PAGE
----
ISLAMABAD - Moody's Investors Service has upgraded Pakistan’s outlook from ‘under review for downgrade’ to ‘stable’, while maintaining a B3 rating.

The credit rating agency, Moody's, has confirmed Pakistan's B3 local and foreign currency issuer and senior unsecured debt ratings with a stable outlook. Concurrently, Moody's has also confirmed the B3 foreign currency senior unsecured ratings for the Third Pakistan International Sukuk Co Ltd. The associated payment obligations are, in Moody's view, the direct obligations of the government of Pakistan.

The review for downgrade reflected Moody's assessment that the country's participation in the G20 Debt Service Suspension Initiative (DSSI) raised the risk that private sector creditors would incur losses. In the last few weeks, Moody's has considered the evidence of implementation of DSSI for a range of rated sovereigns, and statements by G20 officials. While Moody's continues to believe that the ongoing implementation of DSSI poses risks to private creditors, the decision to conclude the review and confirm the rating reflects Moody's assessment that, at this stage, for Pakistan, those risks are adequately reflected in the current B3 rating.

The stable outlook reflects Moody's view that the pressures Pakistan faces in the wake of the coronavirus shock and prospects for its credit metrics in general are likely to remain consistent with the current rating level. In particular, while Moody's sees downside risks to Pakistan's economy because of movement and activity restrictions related to the pandemic, which would in turn intensify the government's fiscal challenges, strong support from development partners including for external financing, coupled with effective macroeconomic policies started ahead of the crisis, contain external vulnerability and liquidity risks.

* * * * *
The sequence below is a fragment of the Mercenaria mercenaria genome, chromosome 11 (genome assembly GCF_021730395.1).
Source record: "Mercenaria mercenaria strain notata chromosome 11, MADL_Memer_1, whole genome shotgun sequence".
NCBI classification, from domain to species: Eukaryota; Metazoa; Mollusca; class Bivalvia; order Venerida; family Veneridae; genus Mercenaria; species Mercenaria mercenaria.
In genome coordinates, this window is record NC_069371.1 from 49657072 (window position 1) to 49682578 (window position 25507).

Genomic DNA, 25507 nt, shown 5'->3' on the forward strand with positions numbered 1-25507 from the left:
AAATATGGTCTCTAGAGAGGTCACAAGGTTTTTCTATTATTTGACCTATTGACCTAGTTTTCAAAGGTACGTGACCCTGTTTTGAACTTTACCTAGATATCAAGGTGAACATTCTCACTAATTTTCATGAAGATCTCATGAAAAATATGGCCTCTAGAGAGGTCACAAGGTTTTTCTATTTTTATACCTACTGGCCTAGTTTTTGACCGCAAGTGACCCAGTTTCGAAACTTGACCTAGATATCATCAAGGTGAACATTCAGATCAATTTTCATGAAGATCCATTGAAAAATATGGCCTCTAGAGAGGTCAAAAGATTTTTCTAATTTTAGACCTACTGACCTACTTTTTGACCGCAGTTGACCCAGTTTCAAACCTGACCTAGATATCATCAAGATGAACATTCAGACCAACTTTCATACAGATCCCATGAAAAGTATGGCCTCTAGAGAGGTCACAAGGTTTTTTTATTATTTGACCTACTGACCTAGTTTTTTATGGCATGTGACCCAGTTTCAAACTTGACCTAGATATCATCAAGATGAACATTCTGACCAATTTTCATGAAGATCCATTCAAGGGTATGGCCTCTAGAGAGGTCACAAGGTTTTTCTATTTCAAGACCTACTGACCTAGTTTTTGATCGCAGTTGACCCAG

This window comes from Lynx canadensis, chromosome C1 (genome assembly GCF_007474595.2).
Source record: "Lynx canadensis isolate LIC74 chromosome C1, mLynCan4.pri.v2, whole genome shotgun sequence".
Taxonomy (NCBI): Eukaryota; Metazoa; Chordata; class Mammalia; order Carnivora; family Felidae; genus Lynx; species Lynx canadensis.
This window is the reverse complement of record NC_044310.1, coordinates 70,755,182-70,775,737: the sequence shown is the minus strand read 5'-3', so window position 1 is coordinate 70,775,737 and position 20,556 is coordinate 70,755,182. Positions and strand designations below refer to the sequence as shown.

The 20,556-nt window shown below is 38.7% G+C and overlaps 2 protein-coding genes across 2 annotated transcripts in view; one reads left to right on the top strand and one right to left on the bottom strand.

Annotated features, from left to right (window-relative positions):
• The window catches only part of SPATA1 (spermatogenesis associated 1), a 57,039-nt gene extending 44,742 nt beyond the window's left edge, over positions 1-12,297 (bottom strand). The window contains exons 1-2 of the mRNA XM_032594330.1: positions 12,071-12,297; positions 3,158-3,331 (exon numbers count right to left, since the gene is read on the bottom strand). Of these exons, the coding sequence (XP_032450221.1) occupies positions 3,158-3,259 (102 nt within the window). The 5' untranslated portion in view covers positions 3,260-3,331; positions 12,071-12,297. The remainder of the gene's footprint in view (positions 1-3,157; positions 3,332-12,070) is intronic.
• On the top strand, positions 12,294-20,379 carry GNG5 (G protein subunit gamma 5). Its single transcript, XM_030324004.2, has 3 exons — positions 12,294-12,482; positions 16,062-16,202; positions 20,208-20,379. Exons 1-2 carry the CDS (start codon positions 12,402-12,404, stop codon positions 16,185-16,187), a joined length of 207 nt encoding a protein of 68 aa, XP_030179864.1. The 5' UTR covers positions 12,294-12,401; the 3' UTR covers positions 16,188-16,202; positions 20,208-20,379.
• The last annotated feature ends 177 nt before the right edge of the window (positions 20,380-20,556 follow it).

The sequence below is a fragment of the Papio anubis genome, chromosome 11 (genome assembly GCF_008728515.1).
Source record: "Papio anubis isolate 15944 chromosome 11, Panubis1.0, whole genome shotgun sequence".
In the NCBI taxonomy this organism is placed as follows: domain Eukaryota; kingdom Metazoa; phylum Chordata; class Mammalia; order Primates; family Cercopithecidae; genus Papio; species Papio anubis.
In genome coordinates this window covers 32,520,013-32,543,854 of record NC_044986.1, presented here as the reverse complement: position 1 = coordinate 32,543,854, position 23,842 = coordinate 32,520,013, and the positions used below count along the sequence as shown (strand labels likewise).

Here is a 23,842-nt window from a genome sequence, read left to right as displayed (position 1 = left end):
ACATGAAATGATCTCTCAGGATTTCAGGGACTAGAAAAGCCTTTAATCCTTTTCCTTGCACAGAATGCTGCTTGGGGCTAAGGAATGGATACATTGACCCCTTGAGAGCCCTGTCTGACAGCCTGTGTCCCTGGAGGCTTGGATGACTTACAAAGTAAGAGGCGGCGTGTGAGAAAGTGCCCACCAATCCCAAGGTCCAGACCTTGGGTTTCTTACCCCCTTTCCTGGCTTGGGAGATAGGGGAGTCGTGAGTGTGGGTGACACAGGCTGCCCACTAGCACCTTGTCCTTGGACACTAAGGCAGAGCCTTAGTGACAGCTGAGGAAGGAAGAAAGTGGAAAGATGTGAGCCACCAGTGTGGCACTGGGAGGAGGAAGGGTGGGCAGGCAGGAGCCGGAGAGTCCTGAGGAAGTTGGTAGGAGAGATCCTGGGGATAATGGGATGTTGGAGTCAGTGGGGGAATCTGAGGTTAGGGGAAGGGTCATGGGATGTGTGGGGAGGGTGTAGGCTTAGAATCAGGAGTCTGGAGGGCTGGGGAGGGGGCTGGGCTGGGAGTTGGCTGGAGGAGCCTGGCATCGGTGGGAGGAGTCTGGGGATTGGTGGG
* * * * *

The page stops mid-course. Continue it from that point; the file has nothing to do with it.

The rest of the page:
Pakistan's Ba3 local currency bond and deposit ceilings remain unchanged. The B2 foreign currency bond ceiling and the Caa1 foreign currency deposit ceiling are also unchanged. The short-term foreign currency bond and deposit ceilings remain unchanged at Not-Prime. These ceilings act as a cap on the ratings that can be assigned to the obligations of other entities domiciled in the country.

Moody's expects Pakistan's economic growth to be positive in fiscal year 20-21 (ending June 2021) from a recession in fiscal 2020, but still low at around 1-2%. While Pakistan's economy is relatively closed with low reliance on exports, movement restrictions due to coronavirus will keep economic activity below the pre-outbreak levels for some time.

The slow economic recovery will in turn weigh on government revenue, keeping the fiscal deficit wide at around 8-8.5% of GDP in fiscal 2021 under Moody's projections, at similar levels compared to fiscal 2020, and leaving the government's debt burden high at around 90% of GDP by the end of fiscal 2021.

Risks to the economy and government finances are to the downside, particularly if more stringent measures are implemented to curb the spread of the virus domestically.

However, even in downside economic and fiscal scenarios, Moody's expects Pakistan to cover its external financing needs with continued significant financial support from its development partners, including the commitment to rollover most bilateral loans that come due, independent of how DSSI is implemented.